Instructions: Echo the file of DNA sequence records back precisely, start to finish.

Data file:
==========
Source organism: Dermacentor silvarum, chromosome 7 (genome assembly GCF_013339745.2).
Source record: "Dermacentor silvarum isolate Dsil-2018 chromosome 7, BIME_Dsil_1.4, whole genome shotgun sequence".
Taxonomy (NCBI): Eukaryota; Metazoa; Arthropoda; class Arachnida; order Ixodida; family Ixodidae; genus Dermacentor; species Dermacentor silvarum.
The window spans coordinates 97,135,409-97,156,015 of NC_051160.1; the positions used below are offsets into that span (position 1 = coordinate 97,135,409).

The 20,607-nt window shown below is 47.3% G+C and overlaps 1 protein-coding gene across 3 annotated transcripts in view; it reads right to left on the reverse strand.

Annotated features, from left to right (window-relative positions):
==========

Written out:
Source organism: Dermacentor silvarum, chromosome 7 (genome assembly GCF_013339745.2).
Source record: "Dermacentor silvarum isolate Dsil-2018 chromosome 7, BIME_Dsil_1.4, whole genome shotgun sequence".
Taxonomy (NCBI): Eukaryota; Metazoa; Arthropoda; class Arachnida; order Ixodida; family Ixodidae; genus Dermacentor; species Dermacentor silvarum.
The window spans coordinates 97,135,409-97,156,015 of NC_051160.1; the positions used below are offsets into that span (position 1 = coordinate 97,135,409).

The 20,607-nt window shown below is 47.3% G+C and overlaps 1 protein-coding gene across 3 annotated transcripts in view; it reads right to left on the reverse strand.

Annotated features, from left to right (window-relative positions):